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The Americans with Disabilities Act (“ADA”) is about to undergo a major change. Last week, Congress passed the ADA Amendments Act of 2008 (“ADAAA”), which will overturn two prior Supreme Court cases and dramatically increase the scope of employees covered by the ADA. President Bush is expected to sign the bill into law this week, and the new legislation will take effect on January 1, 2009. For access to the text of the ADAA, click here.
Generally, to be entitled to protection under the ADA, an individual must show that he has a “physical or mental impairment that substantially limits a major life activity.” In two prior cases, the Supreme Court narrowed the scope of this definition. The ADAA rejects these cases, however, and states that the term “disability” is to be “construed broadly” to cover more physical and mental impairments.
In Sutton v. United Airlines, Inc., 527 U.S. 471 (1999), the Court held that, if a person takes measures to correct or mitigate a physical or mental impairment, the effects of those measures must be considered when determining whether that person is “substantially limited” in a major life activity. Over the past decade, this has limited the number of viable claims under the ADA because, for instance, whether an individual with seizures was disabled depended on his condition while taking medication to control his seizures. The ADAAA overturns this ruling, however, by stating that future decisions of whether an individual has a disability must be made without regard to the effects of corrective devices or medications. The only exception is that the impact of ordinary eye glasses and contacts still may be considered with respect to one’s vision.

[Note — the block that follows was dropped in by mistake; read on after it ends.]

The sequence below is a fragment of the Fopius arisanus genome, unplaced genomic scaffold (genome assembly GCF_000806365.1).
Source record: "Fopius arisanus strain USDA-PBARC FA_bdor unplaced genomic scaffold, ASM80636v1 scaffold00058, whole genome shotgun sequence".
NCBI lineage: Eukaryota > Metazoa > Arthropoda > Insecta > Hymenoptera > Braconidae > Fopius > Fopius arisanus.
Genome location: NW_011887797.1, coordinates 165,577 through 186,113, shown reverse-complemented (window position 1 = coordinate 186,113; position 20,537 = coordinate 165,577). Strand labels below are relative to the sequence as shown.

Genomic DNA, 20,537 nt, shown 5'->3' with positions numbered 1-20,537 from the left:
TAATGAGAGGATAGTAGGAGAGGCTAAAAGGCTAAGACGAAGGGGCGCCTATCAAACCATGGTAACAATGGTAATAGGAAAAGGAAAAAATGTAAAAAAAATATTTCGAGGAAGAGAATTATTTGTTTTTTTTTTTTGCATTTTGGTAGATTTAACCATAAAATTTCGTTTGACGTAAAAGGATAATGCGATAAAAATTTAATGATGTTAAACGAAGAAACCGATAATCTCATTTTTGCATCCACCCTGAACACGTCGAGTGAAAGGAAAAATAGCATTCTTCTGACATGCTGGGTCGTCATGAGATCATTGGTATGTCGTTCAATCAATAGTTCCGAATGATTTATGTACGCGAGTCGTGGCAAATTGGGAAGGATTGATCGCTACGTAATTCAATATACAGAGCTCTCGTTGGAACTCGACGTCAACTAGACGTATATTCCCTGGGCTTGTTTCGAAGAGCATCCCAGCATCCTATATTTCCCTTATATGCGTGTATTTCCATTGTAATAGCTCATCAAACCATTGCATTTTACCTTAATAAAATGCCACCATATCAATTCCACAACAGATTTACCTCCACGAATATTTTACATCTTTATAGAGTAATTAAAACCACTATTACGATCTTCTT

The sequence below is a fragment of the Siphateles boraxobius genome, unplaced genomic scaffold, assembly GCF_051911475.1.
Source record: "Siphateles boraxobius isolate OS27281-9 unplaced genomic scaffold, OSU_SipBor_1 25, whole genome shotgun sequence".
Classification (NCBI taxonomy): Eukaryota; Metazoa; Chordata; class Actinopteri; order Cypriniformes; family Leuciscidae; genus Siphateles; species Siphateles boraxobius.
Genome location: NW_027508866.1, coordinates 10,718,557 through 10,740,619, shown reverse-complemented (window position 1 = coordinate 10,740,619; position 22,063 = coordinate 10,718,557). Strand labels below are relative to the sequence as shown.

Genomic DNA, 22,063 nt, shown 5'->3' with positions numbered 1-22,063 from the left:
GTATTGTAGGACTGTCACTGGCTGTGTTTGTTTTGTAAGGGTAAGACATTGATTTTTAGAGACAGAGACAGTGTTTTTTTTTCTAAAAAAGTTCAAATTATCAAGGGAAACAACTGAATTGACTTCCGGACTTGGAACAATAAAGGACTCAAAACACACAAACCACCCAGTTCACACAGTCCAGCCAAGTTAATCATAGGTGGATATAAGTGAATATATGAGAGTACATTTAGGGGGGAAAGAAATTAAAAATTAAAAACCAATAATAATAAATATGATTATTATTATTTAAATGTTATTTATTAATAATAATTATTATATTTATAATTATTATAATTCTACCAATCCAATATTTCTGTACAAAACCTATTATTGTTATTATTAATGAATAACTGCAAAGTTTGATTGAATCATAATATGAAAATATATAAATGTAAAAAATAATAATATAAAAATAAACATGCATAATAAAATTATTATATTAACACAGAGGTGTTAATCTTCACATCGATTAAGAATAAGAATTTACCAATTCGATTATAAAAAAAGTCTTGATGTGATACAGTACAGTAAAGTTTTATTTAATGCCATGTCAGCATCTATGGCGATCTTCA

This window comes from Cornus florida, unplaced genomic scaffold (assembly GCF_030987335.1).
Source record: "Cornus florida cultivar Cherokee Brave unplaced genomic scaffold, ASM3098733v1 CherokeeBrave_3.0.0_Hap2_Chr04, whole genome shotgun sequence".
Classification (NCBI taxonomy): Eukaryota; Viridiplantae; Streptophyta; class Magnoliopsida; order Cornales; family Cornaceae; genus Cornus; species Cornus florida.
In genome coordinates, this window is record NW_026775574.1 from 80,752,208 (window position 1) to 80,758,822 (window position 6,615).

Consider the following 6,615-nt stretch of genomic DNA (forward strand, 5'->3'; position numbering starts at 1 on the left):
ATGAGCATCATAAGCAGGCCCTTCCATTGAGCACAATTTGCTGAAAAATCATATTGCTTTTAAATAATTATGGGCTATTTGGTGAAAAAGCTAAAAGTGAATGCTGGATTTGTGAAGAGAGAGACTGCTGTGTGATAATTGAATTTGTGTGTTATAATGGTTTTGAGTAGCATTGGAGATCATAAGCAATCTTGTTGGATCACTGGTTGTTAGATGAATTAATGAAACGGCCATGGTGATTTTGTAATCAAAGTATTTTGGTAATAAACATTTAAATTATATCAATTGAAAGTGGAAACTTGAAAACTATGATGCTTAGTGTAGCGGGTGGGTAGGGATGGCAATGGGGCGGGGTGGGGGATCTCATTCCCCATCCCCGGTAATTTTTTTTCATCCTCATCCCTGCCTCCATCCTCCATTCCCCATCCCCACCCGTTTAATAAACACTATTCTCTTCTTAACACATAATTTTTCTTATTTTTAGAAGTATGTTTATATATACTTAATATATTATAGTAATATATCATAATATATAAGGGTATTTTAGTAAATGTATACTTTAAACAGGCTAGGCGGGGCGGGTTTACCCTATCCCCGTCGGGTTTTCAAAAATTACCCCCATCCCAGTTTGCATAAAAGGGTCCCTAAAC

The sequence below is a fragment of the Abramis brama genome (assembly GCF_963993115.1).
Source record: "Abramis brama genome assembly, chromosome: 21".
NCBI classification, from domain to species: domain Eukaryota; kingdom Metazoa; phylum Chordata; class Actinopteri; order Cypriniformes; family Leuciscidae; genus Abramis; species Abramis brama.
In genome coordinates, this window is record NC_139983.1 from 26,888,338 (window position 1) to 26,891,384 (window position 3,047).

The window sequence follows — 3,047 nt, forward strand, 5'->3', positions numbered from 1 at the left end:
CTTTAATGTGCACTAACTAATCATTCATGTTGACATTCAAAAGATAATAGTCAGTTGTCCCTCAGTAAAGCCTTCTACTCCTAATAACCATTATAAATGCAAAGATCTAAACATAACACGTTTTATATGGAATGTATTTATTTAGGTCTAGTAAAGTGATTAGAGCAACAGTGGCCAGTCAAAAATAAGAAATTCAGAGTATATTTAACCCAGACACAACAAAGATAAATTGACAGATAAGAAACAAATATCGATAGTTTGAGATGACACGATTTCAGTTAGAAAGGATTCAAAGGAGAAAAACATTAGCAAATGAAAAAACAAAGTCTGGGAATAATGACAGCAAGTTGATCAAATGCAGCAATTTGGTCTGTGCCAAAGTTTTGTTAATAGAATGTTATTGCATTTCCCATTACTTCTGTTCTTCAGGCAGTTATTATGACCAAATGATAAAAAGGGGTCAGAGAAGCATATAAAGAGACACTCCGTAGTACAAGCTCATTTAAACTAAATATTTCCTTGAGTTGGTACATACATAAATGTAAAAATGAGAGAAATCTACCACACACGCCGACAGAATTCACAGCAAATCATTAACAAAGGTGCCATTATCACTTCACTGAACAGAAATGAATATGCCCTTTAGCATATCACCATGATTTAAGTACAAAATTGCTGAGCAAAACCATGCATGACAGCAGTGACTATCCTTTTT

In Toyota Motor Manufacturing, Kentucky, Inc. v. Williams, 534 U.S. 184 (2002), the Supreme Court also narrowed the scope of the ADA by holding that, to be substantially limited in performing manual tasks, an individual must have an impairment that “prevents or severely restricts” him from doing activities of “central importance to most people’s daily lives.” The Court also held that the restrictions must be permanent or long-term. Under the ADAAA, this is no longer the case. The statute now says the term “substantially limits” must be construed broadly, and that an individual may disabled even if the effects of his impairment are “episodic, in remission, or latent.”
Other ramifications of the ADAAA include additional examples of major life activities (related to communication, working, and concentration) and the inclusion of bodily functions, such as digestive and reproductive functions, to the list of “major life activities.” The ADAAA also authorizes the EEOC to issue new regulations further explaining the scope of these changes. Although the regulations are not expected until late 2009, it is clear that more physical and mental impairments will be covered by the ADA, meaning that employers can expect increased litigation and greater scrutiny of their obligations to accommodate employees in the workplace.